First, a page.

- The Washington Times - Thursday, October 13, 2005

The President’s Advisory Panel on Tax Reform got hijacked this week and is heading toward the White House loaded up with tax increases mislabeled as “reforms.” If the president accepts delivery of this toxic cargo, it could poison the well for tax reform for years to come.

We hope the president learned a lesson when his Social Security Commission got hijacked back in 2001: Shoot out the tires of run-away panels and commissions before they dump their loads on your doorstep. In a public meeting on Tuesday, panel chairman and retired Senator Connie Mack made clear that the group rejects any form of fundamental tax reform and has opted instead for old-fashioned tinkering. According to Mr. Mack, the panel is “getting focused on the income tax as a base” — a fundamental error. Consumption, not income, should define the tax base. The panel is poised to recommend a massive middle-class tax hike, significant tax relief for upper-class elites and probably removing even more low-income workers from the tax rolls entirely.

The Alternative Minimum Tax was always the key element driving tax reform this year. The AMT increasingly ensnarls taxpayers in high-income metropolitan areas, substantially increasing their federal income-tax liability. Political geography tells us that the problem is most severe in high-income, coastal blue states, which creates a unique political opportunity. Rolling AMT repeal into fundamental tax reform would have made it very difficult for Senate Democrats to stonewall tax reform the way they have Social Security reform. Instead of seizing this unique opportunity and deploying AMT repeal strategically, the panel has allowed it to become the centerpiece of its recommendations. The panel, apparently hijacked by Democratic Vice Chairman John Breaux, has started from AMT repeal and then pieced together $1.2 trillion in middle-class tax hikes to offset the cost.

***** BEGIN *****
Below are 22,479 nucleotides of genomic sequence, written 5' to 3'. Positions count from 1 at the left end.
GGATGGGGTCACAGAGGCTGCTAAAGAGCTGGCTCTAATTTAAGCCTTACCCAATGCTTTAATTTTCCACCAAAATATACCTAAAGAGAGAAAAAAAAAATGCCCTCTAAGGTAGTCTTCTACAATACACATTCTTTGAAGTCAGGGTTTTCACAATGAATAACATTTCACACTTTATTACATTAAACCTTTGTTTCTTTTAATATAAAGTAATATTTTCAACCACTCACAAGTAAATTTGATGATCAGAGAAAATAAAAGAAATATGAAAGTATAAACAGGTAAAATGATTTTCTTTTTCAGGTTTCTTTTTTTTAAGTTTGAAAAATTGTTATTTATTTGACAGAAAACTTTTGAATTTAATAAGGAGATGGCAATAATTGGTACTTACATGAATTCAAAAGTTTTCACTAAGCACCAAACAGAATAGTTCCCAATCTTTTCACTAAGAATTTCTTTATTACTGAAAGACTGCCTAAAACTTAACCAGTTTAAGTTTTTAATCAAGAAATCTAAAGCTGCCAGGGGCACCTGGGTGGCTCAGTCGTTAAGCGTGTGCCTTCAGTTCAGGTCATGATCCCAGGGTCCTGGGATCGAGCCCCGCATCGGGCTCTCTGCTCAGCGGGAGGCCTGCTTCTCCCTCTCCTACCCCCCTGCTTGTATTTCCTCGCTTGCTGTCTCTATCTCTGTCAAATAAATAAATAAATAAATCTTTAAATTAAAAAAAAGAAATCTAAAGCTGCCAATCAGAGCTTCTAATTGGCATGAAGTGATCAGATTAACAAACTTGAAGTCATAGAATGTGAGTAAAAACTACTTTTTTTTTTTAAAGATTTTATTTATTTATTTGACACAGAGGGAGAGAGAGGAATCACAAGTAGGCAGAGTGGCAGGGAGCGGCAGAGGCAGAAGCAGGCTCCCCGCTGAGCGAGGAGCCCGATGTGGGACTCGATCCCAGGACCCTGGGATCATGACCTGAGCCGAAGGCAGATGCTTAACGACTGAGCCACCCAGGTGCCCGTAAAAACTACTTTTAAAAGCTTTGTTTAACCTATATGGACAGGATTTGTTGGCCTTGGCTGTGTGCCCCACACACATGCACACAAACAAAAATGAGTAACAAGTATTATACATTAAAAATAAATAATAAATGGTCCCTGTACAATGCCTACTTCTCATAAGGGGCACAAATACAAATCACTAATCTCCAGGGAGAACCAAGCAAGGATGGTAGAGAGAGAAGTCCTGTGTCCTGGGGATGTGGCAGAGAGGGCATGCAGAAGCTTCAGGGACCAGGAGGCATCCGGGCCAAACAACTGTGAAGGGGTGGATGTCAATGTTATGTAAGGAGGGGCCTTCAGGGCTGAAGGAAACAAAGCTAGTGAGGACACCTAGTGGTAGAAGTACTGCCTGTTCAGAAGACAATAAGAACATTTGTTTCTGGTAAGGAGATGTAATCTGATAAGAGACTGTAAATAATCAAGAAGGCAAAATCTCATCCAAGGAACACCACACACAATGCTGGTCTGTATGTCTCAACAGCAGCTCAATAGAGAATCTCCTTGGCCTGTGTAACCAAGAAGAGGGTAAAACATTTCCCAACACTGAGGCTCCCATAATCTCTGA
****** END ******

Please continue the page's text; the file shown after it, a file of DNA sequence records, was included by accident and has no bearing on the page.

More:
We know what the middle-class tax hikes are likely to be. The first will be to cap the home-mortgage interest deduction at around $250,000 to $300,000. The second middle-class tax hike will be a cap on tax-free employer-provided health insurance. Under current law, when an employer pays for health insurance, the employee does not have to declare the benefit as income or pay tax on it. The panel would cap untaxed health benefits at around $11,000, which means the value of any health benefits in excess of that amount would have to be declared as taxable income.

Those two sizable tax hikes together still won’t pay the tab for AMT repeal, so the panel also is floating the idea of limiting the deductibility of state and local taxes, another major middle-class tax hike. Regardless of the details, the approach the panel is taking requires finding $1.2 trillion in tax hikes, which will hit the middle class and the economy hard.

The panel’s approach shows a remarkable lack of imagination and a seeming unawareness of the abundant research by economists on the issue. Economists have long argued that replacing our economically destructive tax system (which penalizes work, saving, investing and entrepreneurial risk-taking) with a simple, single-rate consumption-based tax would dramatically boost economic growth and raise more revenue at lower rates. The panel’s decision to tinker at the edges of the current tax system is simply mind-boggling. This is a plan that could have been pieced together from the exhaustive menus of tax increases regularly published by the Joint Committee on Taxation.

President Bush should dismiss this panel before it causes any further damage. He must make clear that his vision is real, fundamental tax reform that scraps the current Internal Revenue Code and replaces it with a simple, efficient, rational system that does not double-tax savings and investment. Thankfully, tax-reform-minded members of Congress are not waiting on the president to submit a plan as they did with Social Security. Next week, Sen. Jim DeMint, South Carolina Republican, plans to introduce a bill that would replace the individual and corporate income taxes with a two-tiered, simple consumption tax — an 8.5 percent retail sales tax on consumers combined with an 8.5 percent transfer tax on businesses. It’s not too late for Mr. Bush to move genuine tax reform. But he’ll have to ignore his own panel to do it.

Lawrence Hunter, Ph.D., is vice president and chief economist and Phil Kerpen is policy director of the Free Enterprise Fund.

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